Tuesday, 26 June 2012
IS KASESE ON THE KNIFE OR REMAINS INTACT?
It may be a wonder for many people and an entertainment for others when it comes to issues concerning the split of Kasese district into three-Rwenzori, Bwera and the Kasese main. But what is it really that is the reason why some people think it is time for the split of Kasese district.
Much as many Ugandans may refer to former president the Late Idi Amin as a dictator, the people of Kasese consider him as one of their liberators after declaring it a district independent of Kabarole in 1974.
But those who were adults then and still see the raising and setting of the sun today, say the district has not settled since then because of civil war and the struggle for the recognition of the Rwenzururu Kingdom. On October 19, 2009 the government recognized the Rwenzururu Kingdom with the Omusinga Charles Wesley Mumbere the Irema-Ngoma sitting freely on his thrown after over 20 years of study in the United states.
The questions people are asking themselves about the split of the district are not quit many but three are arising. Why is it this time when the Kingdom is starting to stabilize? Why is it that the idea was hatched by a district council that had many politicians who had failed to sail through the primary elections? So what?
Here is the analysis of the four versions of reasoning about the split of Kasese district. The first version is about the district council resolution, the second is on the minority ethnicity, the third is on those opposing the idea and the fourth is about independent thinkers.
Starting with the idea of the Kasese district council that had almost everyone except opposition councilors say “ I” when the then speaker John Baguma posed a question to choose had issues concerning; 1). Improving service delivery. 2). Consolidating the popularity of the NRM government. 3). Need for more to benefit on the district quota system in education and 4) Creating employment among others. At the end of the day, the followers of this version of preaching have been led by Deputy Resident District Commissioner Kasese Mr. Aminadabu Mhundo, Eriphazi Muhindi, Mustafa Kikusa, Rauben Mwahulhwa among others claiming they represent Busongora county.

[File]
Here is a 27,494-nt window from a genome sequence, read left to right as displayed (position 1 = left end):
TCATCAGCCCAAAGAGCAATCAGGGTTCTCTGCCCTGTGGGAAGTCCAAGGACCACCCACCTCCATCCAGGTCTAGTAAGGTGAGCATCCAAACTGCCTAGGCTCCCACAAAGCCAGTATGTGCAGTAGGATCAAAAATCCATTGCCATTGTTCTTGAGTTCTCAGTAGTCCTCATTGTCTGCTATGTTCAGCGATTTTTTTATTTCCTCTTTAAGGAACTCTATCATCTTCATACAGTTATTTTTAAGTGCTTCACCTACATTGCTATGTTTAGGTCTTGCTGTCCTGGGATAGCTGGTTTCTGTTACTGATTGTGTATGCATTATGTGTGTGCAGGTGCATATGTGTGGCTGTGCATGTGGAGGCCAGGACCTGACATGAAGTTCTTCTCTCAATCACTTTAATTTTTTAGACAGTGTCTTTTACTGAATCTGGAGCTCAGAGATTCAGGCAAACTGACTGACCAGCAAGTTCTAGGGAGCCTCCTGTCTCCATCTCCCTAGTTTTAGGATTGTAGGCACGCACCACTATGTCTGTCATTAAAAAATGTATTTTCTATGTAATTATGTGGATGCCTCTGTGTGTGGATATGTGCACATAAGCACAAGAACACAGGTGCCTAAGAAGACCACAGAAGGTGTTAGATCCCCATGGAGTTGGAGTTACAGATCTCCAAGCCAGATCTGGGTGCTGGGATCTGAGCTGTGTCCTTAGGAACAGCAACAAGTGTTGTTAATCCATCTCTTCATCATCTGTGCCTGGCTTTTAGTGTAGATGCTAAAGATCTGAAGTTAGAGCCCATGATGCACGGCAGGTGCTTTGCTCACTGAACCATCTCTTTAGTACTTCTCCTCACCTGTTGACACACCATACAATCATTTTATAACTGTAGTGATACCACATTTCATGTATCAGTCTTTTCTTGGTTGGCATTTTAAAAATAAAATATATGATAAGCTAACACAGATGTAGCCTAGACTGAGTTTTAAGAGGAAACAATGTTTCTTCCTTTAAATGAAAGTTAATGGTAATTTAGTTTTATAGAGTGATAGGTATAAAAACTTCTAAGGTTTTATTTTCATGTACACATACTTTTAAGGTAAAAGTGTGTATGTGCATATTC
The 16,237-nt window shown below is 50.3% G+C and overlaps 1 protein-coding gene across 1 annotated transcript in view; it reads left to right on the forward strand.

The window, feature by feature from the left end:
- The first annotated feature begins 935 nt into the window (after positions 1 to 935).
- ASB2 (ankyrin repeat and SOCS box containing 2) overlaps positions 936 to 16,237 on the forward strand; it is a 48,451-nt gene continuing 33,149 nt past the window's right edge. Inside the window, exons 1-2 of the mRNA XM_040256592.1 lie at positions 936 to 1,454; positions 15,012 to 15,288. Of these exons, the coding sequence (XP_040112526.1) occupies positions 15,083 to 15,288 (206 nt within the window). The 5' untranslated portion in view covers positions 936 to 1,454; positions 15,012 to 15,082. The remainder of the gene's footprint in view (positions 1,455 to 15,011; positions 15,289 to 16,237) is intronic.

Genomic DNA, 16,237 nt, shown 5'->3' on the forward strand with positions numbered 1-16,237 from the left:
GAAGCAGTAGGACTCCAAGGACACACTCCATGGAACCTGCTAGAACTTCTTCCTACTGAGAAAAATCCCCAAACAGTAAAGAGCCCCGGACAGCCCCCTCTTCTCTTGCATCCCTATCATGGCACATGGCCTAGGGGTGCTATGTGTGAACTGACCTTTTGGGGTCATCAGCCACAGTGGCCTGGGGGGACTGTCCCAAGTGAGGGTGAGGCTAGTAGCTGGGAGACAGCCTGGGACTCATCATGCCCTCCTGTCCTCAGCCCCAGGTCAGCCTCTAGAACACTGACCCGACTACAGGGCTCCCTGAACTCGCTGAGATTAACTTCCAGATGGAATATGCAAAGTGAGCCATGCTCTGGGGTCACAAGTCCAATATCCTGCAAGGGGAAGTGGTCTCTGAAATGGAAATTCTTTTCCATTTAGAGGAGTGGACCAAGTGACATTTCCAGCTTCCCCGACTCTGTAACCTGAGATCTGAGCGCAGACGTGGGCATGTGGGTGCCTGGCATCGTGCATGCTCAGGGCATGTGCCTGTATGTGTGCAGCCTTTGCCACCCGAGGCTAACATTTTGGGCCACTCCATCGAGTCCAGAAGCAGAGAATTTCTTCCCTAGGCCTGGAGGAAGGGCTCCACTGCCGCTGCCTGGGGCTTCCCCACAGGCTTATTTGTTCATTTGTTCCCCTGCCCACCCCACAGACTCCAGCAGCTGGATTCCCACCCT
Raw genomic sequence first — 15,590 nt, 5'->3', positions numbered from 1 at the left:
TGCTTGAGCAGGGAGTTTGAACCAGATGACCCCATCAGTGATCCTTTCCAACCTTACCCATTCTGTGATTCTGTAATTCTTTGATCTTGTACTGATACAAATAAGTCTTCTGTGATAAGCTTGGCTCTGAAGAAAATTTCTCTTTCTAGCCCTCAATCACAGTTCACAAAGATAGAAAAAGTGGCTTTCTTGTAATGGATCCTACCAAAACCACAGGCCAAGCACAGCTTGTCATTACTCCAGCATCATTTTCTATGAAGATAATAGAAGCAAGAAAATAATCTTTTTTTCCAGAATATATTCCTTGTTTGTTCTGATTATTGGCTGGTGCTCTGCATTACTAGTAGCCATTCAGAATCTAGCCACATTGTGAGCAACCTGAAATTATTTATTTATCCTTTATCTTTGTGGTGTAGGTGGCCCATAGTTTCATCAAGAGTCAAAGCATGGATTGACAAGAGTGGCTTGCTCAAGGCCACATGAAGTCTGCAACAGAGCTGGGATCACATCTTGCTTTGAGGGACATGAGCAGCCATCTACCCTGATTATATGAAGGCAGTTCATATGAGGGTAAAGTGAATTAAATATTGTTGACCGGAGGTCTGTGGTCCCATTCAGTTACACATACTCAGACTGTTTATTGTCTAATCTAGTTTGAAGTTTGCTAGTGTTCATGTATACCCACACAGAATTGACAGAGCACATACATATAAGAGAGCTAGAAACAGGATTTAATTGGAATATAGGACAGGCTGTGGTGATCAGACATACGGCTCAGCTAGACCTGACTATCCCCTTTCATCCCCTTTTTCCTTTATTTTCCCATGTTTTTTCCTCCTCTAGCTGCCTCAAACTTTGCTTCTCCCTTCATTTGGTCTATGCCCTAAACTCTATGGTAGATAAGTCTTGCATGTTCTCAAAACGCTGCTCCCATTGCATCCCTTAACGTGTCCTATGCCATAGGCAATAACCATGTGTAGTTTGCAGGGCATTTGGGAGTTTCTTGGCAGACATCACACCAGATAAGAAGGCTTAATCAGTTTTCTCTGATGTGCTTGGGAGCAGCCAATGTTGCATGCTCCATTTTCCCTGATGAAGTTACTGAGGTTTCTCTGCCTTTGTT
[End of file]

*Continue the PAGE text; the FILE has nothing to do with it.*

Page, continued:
On the second account, there come the Basongora and Banyabindi who even had one of their braze sons Mr. Muzamiru Bisanga petition parliament on what he termed as marginalization both politically and socially hence demanding for a separate district of their own.
These communities have come clear that they want a district that stretches from River Lubiriha on the border with the Democratic Republic of Congo along the Trans African High Way to River Lume on the border with Kabarole district. They want a district that will be independent of the main tribe in the district the Bakonzo. They complain to have been marginalized on politics, service delivery and in education.
Here is the third version on the split of the district, those who oppose the Idea of splitting into three or not at all. Basing on a petition writing by carpenters and coffee buyers to the Omusinga on June 13, 2012, we see issues of addressing government promises to the district and if achieved, and then everyone forgets about the split.
They point at the following; the privatization of Kilembe Mines, the elevation of Kasese Airstrip to an International Airport, the rehabilitation of the Railway line, rehabilitation of the NUYO technical institute in Maliba sub-county, operational izing the industrial park in Kasese Municipality and the re-opening of the Katwe salt factory.
This group reasons that if it is the issue of employment opportunities but not political jobs, the above ventures are enough to transform the lives of the people of Kasese if worked upon by the government.
In a casual talk with the editors of this Newspaper on June 25, one of the educationists in the Kasese Municipality who chose to be on condition of anonymity, he described the agitation for the split of the district this time as a “hungry child in a biting famine”. Where are they going to consolidate the service delivery when majority of the youths are unemployed.
This man thinks that as the people of Kasese, the first step would be to get what the government has in the offing and then after locking everything home, the issue of splitting comes in.
Remember that as people have started staging loose demonstrations. But is this the time people should demonstrate. At this time no one should take it that government has refused to split the district but know it that the ball was thrown back into our half but we seem to be about to score own goals.
By the end of the 2010, the minister of Local Government Adlof Mwesigye wrote back to the then district Chairman the Rev.Can. Julius Kithaghenda asking him to consult with the Omusinga on matters concerning the split of the district. No one is sure whether the district council ever sent a delegation afterwards to consult the monarch after betraying him in the first instance before passing the motion in council.
Speaking to the agitators’ delegation at the Buhikira Royal palace on June 22, the Omusinga lamented how Rev.Can. Kithaghenda defied his initial advice to hold on with the issues of splitting the district.
To all the Banyarwenzururu, the current stand of the Omusinga is that dialogue between both sides-the agitators, the Minorities and those opposing be conducted so that a common ground is reached before he can add his voice on the split.